I did not need a university degree to realise that something was fundamentally wrong with the accountability of our institutions. The 17-year-old Nacha craved to do something, anything – so she attended her very first Bersih rally in 2011 even though it was taboo for a school student to discuss, let alone attend such rallies with the whole family. She was in awe, however, when she discovered that she was one of the hundreds of thousand other people who were defiant and driven for a better Malaysia.
Over the next few years, the yellow T-shirts would signal a rallying cry to all Malaysians to stand in solidarity to demand cleaner and more accountable institutions. When Malaysia experienced an almost miraculous turn in history for the first time in 60 years with the Pakatan Harapan coalition’s win in the recent GE14, my family and I simply had to join the masses again – not in apprehension, but in joyous celebration.
We were united once again albeit under a different flag. It was in these rallies that I truly saw the Malaysian spirit; in form and energy. But I knew, that this was just the beginning – from here on, how Malaysians collectively harness the Malaysia Boleh spirit and convert it into action and results, is crucial in shaping a future the people want to see.
When I read about the Committee on Institutional Reforms accepting written representations, I was filled with anticipation. I now have a platform upon which I can hold our leaders accountable and express my opinion on environmental and climate policy; I intended to put it to good use.
So Karee (MYD 2018) put together the initial skeletal draft and we worked on it from there – looking at Malaysia’s commitments to the UNFCCC, the First Biennial Update Report to the same, 8th to 11th Malaysia Plans, National Urbanisation Policy, as well as the Second and Third National Physical Plans among others.
Reviewing and recommending structural reforms, however, required a critical understanding of the institutions they operated in. This led to a mini study session where Kelvin (MYD 2016), whose forte is in Malaysian policy, was kind enough to spare some time explaining the various functions of each department bodies, and possible overlaps and mismanagement.
For example, although Jabatan Perhutanan Semenanjung Malaysia (JPSM) functions to manage forests and sustainable use of forest resources while Jabatan Perlindungan Hidupan Liar (PERHILITAN) functions to protect wildlife, both departments involve biodiversity conservation. Due to the silo approach though, issues that would be better solved by cooperation between the two departments were instead dealt with separately, leading to functional overlaps and lack of accountability. We addressed this in the submission to the Committee.
While I was encouraged with the help from the team, especially Kelvin and Karee’s effort in editing and organising the content, without whom the submission would not have been possible, I was not prepared for an ‘intervention drafting’ frenzy situation. We were short on hands and we were also running out of time – we needed to submit a hard copy of the representation at Ilham Tower on the same day (28th May 2018).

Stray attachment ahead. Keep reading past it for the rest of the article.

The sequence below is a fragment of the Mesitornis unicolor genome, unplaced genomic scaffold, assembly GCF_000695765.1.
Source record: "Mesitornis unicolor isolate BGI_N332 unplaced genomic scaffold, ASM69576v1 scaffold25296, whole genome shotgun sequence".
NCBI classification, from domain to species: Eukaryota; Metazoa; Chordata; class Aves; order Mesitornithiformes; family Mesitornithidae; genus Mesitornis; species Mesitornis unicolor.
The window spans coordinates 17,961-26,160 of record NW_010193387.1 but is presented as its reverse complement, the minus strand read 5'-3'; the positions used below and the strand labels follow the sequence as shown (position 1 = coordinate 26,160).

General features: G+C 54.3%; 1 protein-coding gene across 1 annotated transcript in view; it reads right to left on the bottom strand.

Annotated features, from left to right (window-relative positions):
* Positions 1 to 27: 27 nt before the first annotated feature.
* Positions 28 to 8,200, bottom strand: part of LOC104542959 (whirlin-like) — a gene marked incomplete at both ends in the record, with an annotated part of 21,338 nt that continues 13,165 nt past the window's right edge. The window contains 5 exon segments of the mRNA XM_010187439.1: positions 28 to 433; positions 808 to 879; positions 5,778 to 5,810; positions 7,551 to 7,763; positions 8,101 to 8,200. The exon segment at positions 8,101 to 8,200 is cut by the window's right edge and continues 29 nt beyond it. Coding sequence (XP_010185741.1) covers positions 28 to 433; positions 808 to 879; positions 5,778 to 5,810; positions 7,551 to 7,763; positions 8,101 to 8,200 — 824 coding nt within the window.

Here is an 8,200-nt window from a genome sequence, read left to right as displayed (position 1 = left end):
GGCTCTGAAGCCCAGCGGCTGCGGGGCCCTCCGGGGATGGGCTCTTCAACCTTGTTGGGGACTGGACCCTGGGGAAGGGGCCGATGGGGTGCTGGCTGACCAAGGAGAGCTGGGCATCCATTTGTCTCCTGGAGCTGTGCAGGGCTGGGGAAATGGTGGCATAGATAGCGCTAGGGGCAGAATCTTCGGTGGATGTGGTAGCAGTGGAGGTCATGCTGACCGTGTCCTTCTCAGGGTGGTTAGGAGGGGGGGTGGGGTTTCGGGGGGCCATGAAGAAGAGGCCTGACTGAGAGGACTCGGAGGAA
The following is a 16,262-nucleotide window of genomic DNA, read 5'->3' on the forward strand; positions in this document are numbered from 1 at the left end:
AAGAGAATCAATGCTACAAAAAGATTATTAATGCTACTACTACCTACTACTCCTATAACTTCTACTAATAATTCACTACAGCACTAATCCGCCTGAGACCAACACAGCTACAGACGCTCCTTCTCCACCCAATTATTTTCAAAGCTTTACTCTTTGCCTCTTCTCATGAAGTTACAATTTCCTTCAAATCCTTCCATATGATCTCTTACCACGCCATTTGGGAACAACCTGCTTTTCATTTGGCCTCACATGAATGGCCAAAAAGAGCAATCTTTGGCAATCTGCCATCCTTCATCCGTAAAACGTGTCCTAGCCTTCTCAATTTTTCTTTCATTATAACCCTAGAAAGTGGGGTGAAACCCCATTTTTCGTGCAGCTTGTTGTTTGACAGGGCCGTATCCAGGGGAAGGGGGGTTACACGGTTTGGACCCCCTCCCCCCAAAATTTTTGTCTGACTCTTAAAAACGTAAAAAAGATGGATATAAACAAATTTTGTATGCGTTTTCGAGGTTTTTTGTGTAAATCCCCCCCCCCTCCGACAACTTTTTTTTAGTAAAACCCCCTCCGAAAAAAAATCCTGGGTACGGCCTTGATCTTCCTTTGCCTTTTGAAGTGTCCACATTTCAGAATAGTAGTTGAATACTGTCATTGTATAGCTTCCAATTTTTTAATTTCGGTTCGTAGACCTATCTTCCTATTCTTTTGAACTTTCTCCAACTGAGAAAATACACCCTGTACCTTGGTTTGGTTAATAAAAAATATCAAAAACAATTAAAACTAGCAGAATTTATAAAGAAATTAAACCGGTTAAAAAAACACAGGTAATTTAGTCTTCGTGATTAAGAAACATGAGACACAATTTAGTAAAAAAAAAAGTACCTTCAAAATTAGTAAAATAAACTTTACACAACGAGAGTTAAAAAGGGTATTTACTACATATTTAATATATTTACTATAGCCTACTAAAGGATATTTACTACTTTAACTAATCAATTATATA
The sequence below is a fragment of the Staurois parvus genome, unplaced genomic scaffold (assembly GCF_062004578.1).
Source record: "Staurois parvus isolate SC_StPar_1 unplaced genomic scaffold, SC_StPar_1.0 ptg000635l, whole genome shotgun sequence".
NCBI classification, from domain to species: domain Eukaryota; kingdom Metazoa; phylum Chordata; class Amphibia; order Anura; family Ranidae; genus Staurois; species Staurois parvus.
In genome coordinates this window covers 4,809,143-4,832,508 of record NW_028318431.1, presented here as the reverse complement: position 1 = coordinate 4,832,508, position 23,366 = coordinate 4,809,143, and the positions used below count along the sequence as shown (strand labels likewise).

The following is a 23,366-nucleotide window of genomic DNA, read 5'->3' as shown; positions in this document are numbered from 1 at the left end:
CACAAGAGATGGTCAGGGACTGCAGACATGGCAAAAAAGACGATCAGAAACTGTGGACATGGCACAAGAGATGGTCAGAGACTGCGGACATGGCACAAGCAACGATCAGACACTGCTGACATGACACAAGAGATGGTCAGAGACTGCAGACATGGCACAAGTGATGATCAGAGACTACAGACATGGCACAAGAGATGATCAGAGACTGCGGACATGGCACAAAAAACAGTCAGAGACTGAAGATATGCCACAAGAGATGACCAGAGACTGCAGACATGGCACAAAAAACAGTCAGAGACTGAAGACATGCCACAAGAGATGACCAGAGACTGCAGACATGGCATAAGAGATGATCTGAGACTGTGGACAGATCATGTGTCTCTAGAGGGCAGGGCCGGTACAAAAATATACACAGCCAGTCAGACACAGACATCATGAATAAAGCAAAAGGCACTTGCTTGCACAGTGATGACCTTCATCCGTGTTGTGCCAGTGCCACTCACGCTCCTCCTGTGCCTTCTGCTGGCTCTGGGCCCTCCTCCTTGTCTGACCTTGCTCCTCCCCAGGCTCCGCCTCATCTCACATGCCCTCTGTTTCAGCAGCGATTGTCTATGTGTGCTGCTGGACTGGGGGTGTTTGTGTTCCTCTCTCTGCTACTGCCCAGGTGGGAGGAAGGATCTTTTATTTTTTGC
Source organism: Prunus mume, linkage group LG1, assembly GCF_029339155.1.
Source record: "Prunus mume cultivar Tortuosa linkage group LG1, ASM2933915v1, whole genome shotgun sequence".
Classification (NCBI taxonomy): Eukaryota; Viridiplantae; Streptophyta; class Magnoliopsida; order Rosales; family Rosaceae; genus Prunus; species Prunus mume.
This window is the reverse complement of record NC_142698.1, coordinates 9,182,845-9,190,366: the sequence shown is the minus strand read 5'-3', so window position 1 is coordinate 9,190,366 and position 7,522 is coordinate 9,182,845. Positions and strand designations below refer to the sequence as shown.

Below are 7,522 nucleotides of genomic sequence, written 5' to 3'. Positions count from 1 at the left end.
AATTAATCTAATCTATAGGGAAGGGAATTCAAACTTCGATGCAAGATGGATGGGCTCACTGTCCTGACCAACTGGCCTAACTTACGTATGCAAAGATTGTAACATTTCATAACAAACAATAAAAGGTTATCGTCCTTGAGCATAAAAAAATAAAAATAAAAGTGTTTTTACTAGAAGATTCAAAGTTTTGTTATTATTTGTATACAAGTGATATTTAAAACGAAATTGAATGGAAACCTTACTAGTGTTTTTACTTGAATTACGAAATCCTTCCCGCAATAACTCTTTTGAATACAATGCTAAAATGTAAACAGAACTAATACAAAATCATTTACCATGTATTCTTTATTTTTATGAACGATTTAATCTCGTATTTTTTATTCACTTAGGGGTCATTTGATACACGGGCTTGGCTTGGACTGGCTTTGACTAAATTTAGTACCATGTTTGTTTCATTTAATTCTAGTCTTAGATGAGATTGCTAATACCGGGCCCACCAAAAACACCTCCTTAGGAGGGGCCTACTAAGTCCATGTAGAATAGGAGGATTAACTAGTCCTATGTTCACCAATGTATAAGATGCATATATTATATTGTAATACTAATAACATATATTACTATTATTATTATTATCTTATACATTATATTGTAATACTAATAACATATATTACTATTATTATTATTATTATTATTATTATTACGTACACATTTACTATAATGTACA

It was unfortunate that some of the ideas that poured in, such as Malaysia’s livestock industry, were way past the deadline I set to finalise the document. A passionate debate about the carbon footprint of the livestock industry on a global scale and the need to mention in our paper the oft-neglected issue despite and perhaps because of the lack of data on the matter ensued. However, the issues with the livestock industry were inappropriate in a submission on institutional reforms, as it was mostly policy-related.
Balancing the need to be inclusive and mindful of the team’s various opinions with the responsibility to tie things up and submit it on time, we managed to tailor this according to the theme. By the time I managed to print and take off to Ilham Tower, I was walking on a razor’s edge. It would have been ironic to have worked so hard on the submission to near-perfection, only to be turned away at the door for our tardiness. Rushing like mad through KL’s traffic, I managed to reach on time and strode towards the door excitedly…
After a moment of awkwardness as I waited outside for someone to notice me through the glass doors (no bell), a man opened the door, took the envelope from my hands and thanked me.
Well, that was anticlimactic.
But it was okay. I felt a lightness in my body, not only because I was reminded of the euphoria of passing up an assignment 1 minute before the deadline, rather it was a sense of accomplishment that the Malaysian Youth Delegation has actively participated in the New Malaysia’s first steps in an active democracy. I walked away feeling empowered as a youth and excited for MYD in the upcoming months. As more Malaysians glue their eyes on the new Harapan government, MYD will continue to strive for greater youth participation in the local climate policy scene and hold our leaders accountable to the Harapan manifesto.
Written by Nachatira Thuraichamy
Edited by Diyana Rahim